Well-seasoned Marty Walsh is 'go-to man' for many; After 11 years, representative's passion tempered by experience
May. 27, 2008
The third-floor hallway outside the Massachusetts House of Representatives is a waiting area outside a delivery room. Inside are the people doing the work, and outside are those hoping for happy news.
Expectants stand in pinstripes and pantsuits, with skirts and throbbing BlackBerrys, conducting casual asides that look like grave discussions and serious policy disagreements that look like back-slapping. Read more
A former Nantucket selectman is hoping to snag a seat on the Boston City Council next year. Doug Bennett, a case specialist in Suffolk County's criminal trial court, announced this week he will be running for one of the four at-large seats on the 13-member council.
Stating that he wanted to bring "fresh blood" onto the council, Bennett said of the current members, "They want to stay in forever. They don't believe in term limits."
Bennett said he would push for the creation of a court specifically geared towards domestic violence, cleaner streets, and a focus on "green jobs." Read more
Last Thursday's public planning meeting for Columbia Point brought forth a plethora of details, a smidgeon of creative vision, and a hint of old grudges slowly rising out of the old calf pasture. Read more
A trio of bills aimed at stopping an expected wave of thousands of foreclosures this year went before a Beacon Hill committee this week as the City Council appeared poised to okay its own legislation.
The three bills, sponsored by state Sen. Dianne Wilkerson, would ban evicting tenants from foreclosed properties without "just cause," create a 180-day moratorium statewide on foreclosures and set up a judicial process. Read more
State Rep. Marty Walsh won't be the only delegate from Dorchester heading to the Democratic National Convention in Denver this August, after all. State Sen. Dianne Wilkerson and Reps. Willie Mae Allen and Linda Dorcena Forry will also be part of the group.
Walsh is a supporter of U.S. Sen. Hillary Clinton, while Wilkerson, Allen and Dorcena Forry are supporters of U.S. Sen. Barack Obama. The three were elected as pledged delegates to the Illinois senator last Saturday, when the state Democratic Party met in the IBEW Local 103 Hall in Dorchester. Read more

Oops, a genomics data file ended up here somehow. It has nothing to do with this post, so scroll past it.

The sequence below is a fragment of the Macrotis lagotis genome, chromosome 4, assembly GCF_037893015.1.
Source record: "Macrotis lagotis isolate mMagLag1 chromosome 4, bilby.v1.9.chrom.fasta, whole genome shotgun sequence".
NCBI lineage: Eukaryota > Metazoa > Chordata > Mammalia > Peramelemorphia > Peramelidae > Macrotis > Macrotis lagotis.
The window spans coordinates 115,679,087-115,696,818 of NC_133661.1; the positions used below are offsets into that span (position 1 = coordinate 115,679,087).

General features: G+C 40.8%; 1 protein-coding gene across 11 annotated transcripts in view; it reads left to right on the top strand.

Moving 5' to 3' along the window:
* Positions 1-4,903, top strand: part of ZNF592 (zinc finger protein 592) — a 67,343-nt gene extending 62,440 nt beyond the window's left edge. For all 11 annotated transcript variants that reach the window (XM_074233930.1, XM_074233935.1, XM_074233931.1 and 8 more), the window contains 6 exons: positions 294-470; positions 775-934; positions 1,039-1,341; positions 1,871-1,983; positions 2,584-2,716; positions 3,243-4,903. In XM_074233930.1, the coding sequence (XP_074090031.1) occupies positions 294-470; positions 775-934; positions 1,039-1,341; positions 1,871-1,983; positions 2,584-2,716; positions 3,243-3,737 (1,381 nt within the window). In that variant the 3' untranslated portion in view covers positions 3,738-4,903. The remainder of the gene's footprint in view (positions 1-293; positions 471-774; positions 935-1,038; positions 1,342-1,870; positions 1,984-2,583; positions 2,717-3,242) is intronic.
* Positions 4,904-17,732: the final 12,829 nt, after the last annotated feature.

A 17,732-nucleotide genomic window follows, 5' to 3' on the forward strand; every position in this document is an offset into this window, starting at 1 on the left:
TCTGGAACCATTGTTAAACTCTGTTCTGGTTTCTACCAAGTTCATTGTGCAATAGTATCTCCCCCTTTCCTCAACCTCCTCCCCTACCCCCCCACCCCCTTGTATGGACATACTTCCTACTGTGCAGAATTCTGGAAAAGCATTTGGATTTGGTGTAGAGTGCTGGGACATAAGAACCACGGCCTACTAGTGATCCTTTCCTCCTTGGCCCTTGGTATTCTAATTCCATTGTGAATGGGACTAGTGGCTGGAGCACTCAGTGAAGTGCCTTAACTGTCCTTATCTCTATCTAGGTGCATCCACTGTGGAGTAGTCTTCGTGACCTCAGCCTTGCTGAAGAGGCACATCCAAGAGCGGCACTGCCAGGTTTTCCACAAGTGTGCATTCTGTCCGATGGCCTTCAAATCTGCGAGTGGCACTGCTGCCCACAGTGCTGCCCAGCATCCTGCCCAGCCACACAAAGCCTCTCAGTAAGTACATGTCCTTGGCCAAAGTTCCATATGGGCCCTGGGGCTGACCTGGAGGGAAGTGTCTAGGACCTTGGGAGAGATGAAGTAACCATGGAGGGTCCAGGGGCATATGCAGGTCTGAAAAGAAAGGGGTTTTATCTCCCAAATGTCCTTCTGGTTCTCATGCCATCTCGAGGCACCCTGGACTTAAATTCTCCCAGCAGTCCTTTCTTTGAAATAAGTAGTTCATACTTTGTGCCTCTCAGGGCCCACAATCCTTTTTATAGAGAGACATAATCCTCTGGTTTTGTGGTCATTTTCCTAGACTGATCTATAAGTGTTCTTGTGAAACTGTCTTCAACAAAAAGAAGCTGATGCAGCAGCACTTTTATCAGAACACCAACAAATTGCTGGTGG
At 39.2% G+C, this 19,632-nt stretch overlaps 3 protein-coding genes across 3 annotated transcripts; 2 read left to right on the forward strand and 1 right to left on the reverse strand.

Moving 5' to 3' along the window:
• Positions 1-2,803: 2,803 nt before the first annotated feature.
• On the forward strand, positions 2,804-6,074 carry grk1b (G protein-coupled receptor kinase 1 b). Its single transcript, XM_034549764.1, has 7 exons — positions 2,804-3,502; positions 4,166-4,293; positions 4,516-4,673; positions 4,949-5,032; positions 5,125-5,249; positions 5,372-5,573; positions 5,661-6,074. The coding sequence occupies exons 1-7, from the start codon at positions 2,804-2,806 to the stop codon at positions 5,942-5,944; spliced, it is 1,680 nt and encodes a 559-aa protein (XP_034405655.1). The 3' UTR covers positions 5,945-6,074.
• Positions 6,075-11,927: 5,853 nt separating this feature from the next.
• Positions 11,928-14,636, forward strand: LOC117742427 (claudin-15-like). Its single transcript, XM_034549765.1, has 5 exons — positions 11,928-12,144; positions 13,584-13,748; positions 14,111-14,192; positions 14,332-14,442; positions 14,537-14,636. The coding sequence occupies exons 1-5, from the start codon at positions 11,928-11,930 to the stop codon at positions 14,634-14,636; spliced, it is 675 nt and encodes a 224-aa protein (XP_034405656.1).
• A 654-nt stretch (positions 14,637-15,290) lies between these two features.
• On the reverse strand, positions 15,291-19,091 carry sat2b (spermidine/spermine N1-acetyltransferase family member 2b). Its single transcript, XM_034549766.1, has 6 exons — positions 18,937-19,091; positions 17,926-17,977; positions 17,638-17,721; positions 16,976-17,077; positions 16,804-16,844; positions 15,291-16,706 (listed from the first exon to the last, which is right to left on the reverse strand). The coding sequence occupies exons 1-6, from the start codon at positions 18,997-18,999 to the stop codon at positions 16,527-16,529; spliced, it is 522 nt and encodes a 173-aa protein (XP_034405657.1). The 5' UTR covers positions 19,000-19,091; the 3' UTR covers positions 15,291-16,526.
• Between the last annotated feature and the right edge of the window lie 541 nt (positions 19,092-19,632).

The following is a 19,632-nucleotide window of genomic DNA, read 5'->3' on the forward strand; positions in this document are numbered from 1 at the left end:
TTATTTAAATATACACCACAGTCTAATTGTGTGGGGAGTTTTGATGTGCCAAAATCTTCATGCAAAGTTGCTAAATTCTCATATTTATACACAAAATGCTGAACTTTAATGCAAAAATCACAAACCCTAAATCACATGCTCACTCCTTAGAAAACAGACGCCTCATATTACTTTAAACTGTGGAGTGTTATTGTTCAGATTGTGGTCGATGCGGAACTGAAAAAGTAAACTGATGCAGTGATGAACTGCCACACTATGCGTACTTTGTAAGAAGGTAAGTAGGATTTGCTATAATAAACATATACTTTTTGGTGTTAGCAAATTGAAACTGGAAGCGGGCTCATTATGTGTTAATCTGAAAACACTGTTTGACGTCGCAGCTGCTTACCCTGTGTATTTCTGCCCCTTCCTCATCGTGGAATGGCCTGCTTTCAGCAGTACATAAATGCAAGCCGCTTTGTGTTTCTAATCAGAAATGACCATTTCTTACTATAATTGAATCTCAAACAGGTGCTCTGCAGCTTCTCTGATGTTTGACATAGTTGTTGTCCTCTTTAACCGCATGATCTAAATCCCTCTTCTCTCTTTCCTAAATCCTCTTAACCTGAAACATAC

In a tight-budget year, the eyes of many local activists looking to boost domestic violence and youth violence prevention accounts now turn to the Senate, after the House passed a $28.2 billion budget that fell short of some of their aims last week.
Anti-domestic violence advocates were shooting for $10 million, but only received about a tenth of that in House budget. Read more
Many were from Dorchester. But they were also from Back Bay, Roslindale, Brighton and Mattapan. Most of the 450 attendees, many of them leaders in their communities, stayed at the unprecedented civic summit through the drizzly Saturday afternoon, trading business cards with each other and taking in workshops on fundraising, zoning, communication and voter education. Read more
Boston's city elections are a year away from getting started, but one Haitian community activist is already revving up a campaign for an at-large seat.
Jean Claude Sanon, a community organizer who has been on the radio since 1985, launched a bid this week for one of the four at-large seats on the City Council. Read more
A proposal before the Boston City Council to provide bilingual ballots and translate candidates' names into Chinese characters appears poised to reignite debate over the practice as the state's chief elections officer says he remains opposed to the translating.
As part of a 2006 law stemming from an agreement with the U.S. Justice Department, Boston provides bilingual ballots for Chinese and Vietnamese-speaking voters.
But the agreement expires in December 2008, which has prompted Sam Yoon, councillor at-large, to file a bill making the agreement permanent. Read more
City Council President Maureen Feeney wants to be clear: when it came to Boston magazine ranking the 50 most powerful people in the city, she had nothing to do with coming in at No. 32.
"I did not nominate myself," she says with a laugh. She came in ahead of Arline Isaacson, chairwoman of the Massachusetts Gay and Lesbian Political Caucus and Alan Solomont, CEO of Solomont Bailis Ventures and heavy Democratic fundraiser (#33 and #34), Cardinal Sean O'Malley (#36), MIT President Susan Hockfield (#38) and New England Patriots quarterback Tom Brady (#43). Read more